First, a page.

In 2017, charitable giving reached $410 billion. About $20.77 billion came from corporations and $66.90 billion from foundations. Over half of all consumers report that they’re happy to pay more for products from socially responsible companies. Philanthropy can also increase staff satisfaction and strengthen your organizational culture. Your employees are more likely to do their best when they know that a part of the company's revenue is used for the greater good. In the long run, socially responsible giving can boost your marketing and branding efforts.
Tax Benefits of Charitable Giving
Historically, U.S. corporations have maximized charitable contributions for one major reason: the tax benefits. Donations to qualified charities are generally treated as tax deductible, although it’s important to verify the recipient’s tax status before committing to donate.
Companies that give to charity can deduct cash contributions, furniture, new or used business equipment and other goods. Beware that you can deduct charitable donations only if they are itemized. This means you have to list each deduction individually on Schedule A of the IRS Form 1040. Furthermore, you cannot deduct the time your employees spend volunteering.
Whether you’re giving a one-time donation, giving inventory or contributing services to the charity, the value of your gift is considered a donation. Your company can then receive a deduction for all qualified donations up to a specific amount that’s governed by the tax code.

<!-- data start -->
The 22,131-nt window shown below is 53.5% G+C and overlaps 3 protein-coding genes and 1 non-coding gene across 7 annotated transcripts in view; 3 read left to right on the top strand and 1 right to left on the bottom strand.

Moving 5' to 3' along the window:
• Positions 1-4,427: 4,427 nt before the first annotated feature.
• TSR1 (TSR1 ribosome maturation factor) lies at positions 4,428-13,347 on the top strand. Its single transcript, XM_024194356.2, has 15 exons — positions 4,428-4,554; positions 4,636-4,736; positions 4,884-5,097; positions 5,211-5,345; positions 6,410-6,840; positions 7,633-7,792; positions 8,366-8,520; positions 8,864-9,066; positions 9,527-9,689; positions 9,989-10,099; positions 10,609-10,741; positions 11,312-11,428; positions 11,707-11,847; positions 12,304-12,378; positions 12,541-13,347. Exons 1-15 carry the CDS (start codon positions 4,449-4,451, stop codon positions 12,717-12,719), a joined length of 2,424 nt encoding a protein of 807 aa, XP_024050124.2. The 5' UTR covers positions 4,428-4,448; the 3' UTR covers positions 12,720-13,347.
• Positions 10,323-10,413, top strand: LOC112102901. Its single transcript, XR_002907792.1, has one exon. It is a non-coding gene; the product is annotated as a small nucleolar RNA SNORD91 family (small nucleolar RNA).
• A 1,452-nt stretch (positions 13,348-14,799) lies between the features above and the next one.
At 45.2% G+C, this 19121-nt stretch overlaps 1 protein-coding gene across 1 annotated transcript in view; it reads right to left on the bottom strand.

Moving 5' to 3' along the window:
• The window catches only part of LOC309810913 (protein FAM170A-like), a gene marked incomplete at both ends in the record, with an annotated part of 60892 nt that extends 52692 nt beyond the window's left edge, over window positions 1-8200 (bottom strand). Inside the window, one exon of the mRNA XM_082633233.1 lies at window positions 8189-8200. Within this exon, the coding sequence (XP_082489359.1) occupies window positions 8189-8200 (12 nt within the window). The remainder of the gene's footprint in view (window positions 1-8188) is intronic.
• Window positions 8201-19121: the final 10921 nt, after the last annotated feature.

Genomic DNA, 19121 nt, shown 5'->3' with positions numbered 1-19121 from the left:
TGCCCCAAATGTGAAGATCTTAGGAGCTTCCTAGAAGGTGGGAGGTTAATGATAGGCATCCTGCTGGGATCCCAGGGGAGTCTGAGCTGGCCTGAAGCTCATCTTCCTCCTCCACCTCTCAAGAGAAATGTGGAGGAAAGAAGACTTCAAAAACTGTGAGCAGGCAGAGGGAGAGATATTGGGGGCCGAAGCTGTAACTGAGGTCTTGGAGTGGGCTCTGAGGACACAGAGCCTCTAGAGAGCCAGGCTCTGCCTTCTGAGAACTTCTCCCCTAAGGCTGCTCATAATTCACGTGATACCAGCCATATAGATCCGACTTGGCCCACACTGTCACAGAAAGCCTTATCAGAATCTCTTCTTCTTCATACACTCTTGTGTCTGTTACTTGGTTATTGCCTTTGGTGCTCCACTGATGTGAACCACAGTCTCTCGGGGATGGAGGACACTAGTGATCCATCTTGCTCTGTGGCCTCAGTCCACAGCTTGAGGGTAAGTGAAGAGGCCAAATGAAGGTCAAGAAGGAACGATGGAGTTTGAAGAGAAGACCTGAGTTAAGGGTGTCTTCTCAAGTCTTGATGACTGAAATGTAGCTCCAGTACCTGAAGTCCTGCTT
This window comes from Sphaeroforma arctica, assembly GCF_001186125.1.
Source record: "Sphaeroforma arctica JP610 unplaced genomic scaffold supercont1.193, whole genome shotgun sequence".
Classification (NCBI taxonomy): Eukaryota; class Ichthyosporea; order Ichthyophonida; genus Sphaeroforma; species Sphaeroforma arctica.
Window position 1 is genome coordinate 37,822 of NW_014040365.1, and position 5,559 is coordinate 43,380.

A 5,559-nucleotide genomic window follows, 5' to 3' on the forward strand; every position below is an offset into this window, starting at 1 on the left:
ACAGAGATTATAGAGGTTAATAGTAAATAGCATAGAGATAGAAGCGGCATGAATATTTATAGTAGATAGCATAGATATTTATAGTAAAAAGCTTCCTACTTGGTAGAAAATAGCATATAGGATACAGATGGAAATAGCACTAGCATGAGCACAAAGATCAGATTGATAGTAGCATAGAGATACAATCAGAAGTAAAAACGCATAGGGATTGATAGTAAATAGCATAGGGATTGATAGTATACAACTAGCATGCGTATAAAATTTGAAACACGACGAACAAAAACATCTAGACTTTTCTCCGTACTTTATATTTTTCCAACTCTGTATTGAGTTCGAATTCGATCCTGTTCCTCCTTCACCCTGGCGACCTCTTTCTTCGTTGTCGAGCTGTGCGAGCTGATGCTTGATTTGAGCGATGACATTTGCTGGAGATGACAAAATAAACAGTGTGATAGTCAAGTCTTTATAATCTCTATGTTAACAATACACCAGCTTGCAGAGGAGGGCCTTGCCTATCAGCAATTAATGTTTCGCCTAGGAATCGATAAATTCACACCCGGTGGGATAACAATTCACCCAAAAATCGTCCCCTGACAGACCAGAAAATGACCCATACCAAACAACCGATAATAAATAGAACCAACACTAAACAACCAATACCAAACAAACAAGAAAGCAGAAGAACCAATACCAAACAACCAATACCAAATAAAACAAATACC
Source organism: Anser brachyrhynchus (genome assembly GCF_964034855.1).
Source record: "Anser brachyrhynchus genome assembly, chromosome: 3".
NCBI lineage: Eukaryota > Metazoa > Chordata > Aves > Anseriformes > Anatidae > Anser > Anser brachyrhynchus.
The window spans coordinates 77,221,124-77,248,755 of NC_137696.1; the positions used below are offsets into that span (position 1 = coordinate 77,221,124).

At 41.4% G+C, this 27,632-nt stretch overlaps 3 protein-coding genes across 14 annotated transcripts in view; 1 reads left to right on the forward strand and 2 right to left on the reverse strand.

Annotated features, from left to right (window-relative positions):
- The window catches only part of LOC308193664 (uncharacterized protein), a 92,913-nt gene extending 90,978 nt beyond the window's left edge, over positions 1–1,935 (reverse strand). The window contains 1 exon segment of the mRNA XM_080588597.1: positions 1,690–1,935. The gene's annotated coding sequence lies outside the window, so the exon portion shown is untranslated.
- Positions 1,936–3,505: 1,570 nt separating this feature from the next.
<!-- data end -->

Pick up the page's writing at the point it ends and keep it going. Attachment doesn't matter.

The rules do change frequently, and it’s important to verify the current restrictions and guidelines before you give or commit to giving. Consult a qualified CPA or licensed corporate tax attorney to help craft a donation plan that maximizes the benefit to your company.
Creating a Happier Workforce
If you want a happier, more engaged workforce, step up your company’s charitable giving. In fact, almost 60 percent of U.S. workers who value their employer’s commitment to social responsibility report being more engaged at work.
You can demonstrate your commitment to social responsibility and charitable giving by starting matching-gift programs and rewarding your employees’ commitment to volunteering. A reputation for charitable giving helps your business attract and keep top talent on your payroll.
Develop Your Brand’s Reputation
Your business’s public image and reputation are valuable assets. You can grow the value of those assets by engaging in a thoughtful, strategic corporate giving campaign that’s supported by appropriate marketing and messaging.
In 2016, the largest point-of-sale fundraising campaign in the U.S. raised over $441 million, which was 4.5 percent more compared to 2014. This shows that many businesses, large and small, are willing to join forces and contribute to the greater good. You can do it too.
Another example is Patagonia, a popular clothing brand that has pledged one percent of sales to environmental causes since 1985. Over the years, the company awarded over $89 million in donations. Today, Patagonia is known as a true activist organization that supports environmental work and encourages customers to get actively involved in its mission.